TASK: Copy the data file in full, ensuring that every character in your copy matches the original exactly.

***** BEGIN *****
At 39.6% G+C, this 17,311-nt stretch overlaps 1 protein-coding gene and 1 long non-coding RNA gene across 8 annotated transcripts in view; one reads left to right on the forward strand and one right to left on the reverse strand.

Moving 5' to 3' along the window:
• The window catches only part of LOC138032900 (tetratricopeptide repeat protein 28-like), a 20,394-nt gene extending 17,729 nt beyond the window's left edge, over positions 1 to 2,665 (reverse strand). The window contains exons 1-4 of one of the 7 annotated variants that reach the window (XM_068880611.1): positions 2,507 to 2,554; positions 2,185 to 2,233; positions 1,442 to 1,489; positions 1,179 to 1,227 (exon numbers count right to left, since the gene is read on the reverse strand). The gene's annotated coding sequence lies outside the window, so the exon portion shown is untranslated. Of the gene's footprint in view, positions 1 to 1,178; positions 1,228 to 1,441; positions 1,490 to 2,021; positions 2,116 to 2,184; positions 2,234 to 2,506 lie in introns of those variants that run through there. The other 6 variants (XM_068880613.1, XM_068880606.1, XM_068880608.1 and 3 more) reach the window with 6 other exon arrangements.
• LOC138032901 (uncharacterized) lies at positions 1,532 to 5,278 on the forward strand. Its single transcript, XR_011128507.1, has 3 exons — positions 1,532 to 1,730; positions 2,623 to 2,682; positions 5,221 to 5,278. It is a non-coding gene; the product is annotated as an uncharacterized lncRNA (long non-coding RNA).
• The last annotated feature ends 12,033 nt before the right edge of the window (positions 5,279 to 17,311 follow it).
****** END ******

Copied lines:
At 39.6% G+C, this 17,311-nt stretch overlaps 1 protein-coding gene and 1 long non-coding RNA gene across 8 annotated transcripts in view; one reads left to right on the forward strand and one right to left on the reverse strand.

Moving 5' to 3' along the window:
• The window catches only part of LOC138032900 (tetratricopeptide repeat protein 28-like), a 20,394-nt gene extending 17,729 nt beyond the window's left edge, over positions 1 to 2,665 (reverse strand). The window contains exons 1-4 of one of the 7 annotated variants that reach the window (XM_068880611.1): positions 2,507 to 2,554; positions 2,185 to 2,233; positions 1,442 to 1,489; positions 1,179 to 1,227 (exon numbers count right to left, since the gene is read on the reverse strand). The gene's annotated coding sequence lies outside the window, so the exon portion shown is untranslated. Of the gene's footprint in view, positions 1 to 1,178; positions 1,228 to 1,441; positions 1,490 to 2,021; positions 2,116 to 2,184; positions 2,234 to 2,506 lie in introns of those variants that run through there. The other 6 variants (XM_068880613.1, XM_068880606.1, XM_068880608.1 and 3 more) reach the window with 6 other exon arrangements.
• LOC138032901 (uncharacterized) lies at positions 1,532 to 5,278 on the forward strand. Its single transcript, XR_011128507.1, has 3 exons — positions 1,532 to 1,730; positions 2,623 to 2,682; positions 5,221 to 5,278. It is a non-coding gene; the product is annotated as an uncharacterized lncRNA (long non-coding RNA).
• The last annotated feature ends 12,033 nt before the right edge of the window (positions 5,279 to 17,311 follow it).